Also called Gypsy
, or Gipsy
, language related to the North Indo-Aryan (Indic) languages,
spoken on all five continents
by Gypsies, who are generally considered by physical
to be of Indian
origin. The main concentrations of Romany speakers are in
eastern Europe. The Romany language
, like Gypsies as a minority
people, seldom has
received any legal recognition.
It is likely, from the evidence of comparative linguistics, that Romany separated from
related North Indian languages in about AD 1000. Modern Gypsy dialects all over the world
have been classified (by the Slovenian scholar Franz von Miklosich) according to their
European originals, of which there are 13: Greek, Romanian, Hungarian, Czecho-Slovak,
German, Polish, Russian, Finnish, Scandinavian, Italian, Serbo-Croatian, Welsh, and
Spanish. The dialectal differentiations originated during the Gypsies' stay in the regions
where these languages were spoken; while living in these regions they accepted many
loanwords from the native languages and sometimes phonetic and even grammatical
The vocalic (vowel) and consonantal systems of all Romany dialects are clearly derived
from Sanskrit. Some of the changes correspond to those undergone by modern Indian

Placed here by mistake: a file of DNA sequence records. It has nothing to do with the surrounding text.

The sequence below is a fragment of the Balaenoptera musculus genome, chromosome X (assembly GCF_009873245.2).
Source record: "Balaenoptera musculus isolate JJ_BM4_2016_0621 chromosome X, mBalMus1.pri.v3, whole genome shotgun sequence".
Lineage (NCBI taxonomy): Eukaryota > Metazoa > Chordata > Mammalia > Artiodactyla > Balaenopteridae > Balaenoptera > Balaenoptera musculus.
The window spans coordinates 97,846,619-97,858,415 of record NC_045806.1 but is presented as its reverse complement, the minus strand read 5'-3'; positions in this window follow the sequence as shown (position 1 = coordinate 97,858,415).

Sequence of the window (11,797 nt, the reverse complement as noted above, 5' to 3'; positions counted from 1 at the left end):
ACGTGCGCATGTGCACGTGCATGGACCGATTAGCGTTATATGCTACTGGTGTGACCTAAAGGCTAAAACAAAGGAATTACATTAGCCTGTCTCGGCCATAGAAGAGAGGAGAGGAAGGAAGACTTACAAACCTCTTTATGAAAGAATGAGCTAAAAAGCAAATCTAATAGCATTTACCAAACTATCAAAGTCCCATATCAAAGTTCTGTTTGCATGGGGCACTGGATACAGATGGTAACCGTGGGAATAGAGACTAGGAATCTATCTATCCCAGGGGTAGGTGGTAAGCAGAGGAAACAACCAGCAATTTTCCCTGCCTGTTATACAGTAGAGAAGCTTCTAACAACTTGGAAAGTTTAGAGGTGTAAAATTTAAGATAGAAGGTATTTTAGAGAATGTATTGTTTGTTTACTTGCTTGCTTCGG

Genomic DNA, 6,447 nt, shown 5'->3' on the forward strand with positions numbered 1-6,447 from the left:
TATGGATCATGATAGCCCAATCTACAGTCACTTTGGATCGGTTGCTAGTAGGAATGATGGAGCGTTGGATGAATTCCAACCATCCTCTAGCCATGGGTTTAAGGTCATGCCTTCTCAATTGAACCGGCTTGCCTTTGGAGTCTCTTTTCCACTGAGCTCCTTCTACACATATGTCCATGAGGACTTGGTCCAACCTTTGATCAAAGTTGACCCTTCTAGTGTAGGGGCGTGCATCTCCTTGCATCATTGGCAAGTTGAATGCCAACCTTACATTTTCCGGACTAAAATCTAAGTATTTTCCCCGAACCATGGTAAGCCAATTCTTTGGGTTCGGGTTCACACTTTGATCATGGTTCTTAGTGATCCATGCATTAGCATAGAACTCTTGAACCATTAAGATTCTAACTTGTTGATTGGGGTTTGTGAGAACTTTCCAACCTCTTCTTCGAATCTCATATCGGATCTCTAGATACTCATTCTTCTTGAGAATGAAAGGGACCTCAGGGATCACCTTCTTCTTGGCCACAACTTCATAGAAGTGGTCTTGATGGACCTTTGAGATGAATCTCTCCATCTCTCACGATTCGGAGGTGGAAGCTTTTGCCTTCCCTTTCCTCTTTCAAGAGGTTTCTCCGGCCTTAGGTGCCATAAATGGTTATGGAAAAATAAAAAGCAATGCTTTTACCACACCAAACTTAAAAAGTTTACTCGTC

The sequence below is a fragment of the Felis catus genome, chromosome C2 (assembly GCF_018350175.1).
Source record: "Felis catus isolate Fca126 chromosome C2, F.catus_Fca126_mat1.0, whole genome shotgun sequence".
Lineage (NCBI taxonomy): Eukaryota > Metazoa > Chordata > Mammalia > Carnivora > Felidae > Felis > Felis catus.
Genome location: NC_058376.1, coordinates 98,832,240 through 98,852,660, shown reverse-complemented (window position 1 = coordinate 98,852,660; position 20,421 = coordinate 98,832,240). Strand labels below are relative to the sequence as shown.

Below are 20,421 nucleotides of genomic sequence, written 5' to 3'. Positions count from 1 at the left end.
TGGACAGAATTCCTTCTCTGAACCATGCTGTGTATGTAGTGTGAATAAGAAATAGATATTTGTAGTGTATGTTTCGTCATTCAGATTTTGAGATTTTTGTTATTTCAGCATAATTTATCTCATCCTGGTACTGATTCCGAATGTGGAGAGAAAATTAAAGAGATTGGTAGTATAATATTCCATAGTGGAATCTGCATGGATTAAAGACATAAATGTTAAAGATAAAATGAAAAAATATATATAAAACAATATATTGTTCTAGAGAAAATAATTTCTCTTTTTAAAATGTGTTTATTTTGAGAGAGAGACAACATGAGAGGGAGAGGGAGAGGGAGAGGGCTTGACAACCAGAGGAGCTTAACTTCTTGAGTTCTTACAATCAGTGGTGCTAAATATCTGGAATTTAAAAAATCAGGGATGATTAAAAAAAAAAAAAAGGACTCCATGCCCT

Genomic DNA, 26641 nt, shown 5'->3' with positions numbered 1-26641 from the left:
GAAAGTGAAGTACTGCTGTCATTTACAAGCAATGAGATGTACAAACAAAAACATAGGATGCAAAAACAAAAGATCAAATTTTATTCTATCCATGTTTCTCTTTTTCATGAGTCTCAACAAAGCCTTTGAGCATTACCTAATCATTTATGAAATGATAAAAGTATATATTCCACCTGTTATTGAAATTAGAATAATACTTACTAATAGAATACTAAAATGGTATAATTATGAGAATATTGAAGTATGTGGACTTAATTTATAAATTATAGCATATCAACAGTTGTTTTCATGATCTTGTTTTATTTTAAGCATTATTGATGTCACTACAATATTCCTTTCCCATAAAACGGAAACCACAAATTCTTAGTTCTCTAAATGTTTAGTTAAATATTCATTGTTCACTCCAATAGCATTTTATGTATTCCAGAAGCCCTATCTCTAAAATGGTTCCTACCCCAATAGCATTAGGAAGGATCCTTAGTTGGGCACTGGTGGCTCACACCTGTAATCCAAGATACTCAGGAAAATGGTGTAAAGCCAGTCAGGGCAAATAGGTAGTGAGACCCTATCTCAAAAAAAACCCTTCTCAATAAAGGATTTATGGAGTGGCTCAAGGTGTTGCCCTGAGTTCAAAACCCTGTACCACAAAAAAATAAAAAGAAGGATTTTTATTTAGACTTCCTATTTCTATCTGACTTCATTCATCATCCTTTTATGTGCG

languages; others represent a more archaic state (e.g., the preservation of initial
consonant clusters dr-, tr- and medial sth, sth); and a few are difficult to explain. The
vowels of a typical central European dialect (Cracow–Lovari) are i, e, a, o, u. Indo-Aryan
retroflex consonants have disappeared from the consonantal system, while Slavic fricative
and affricate sounds have been accepted.
Romany possesses a grammatical system analogous to that of the modern North Indian
languages. The Romany direct case represents the Sanskrit nominative and accusative,
while the oblique is derived from the genitive. Various postpositions (elements occurring
after the noun) can also be added, as in Hindi or Bengali, for other syntactic purposes. The
verbal system has three persons, two numbers, five tenses (present, imperfect, perfect,
pluperfect, and future), and three moods.
It is in its vocabulary that Romany best reflects the wanderings of its speakers. The main
sources (apart from the original Indian stock) are Iranian, Armenian, Greek, Romanian,
Hungarian, and the Slavic languages. But also Indo-Aryan influences include Hindi, Sanskrit and Prakrit.
There is no tradition of writing in Romany, but a rich oral tradition exists. One of the
reasons for the survival of the language is its usefulness as an argot, or secret language,
since the Gypsy style of life often leads to conflict with neighbouring communities. In the
20th century several eastern European countries have published poems and folktales in
Romany, using their national scripts. Non-Gypsies (or Gajos) have also sometimes
published in Romany.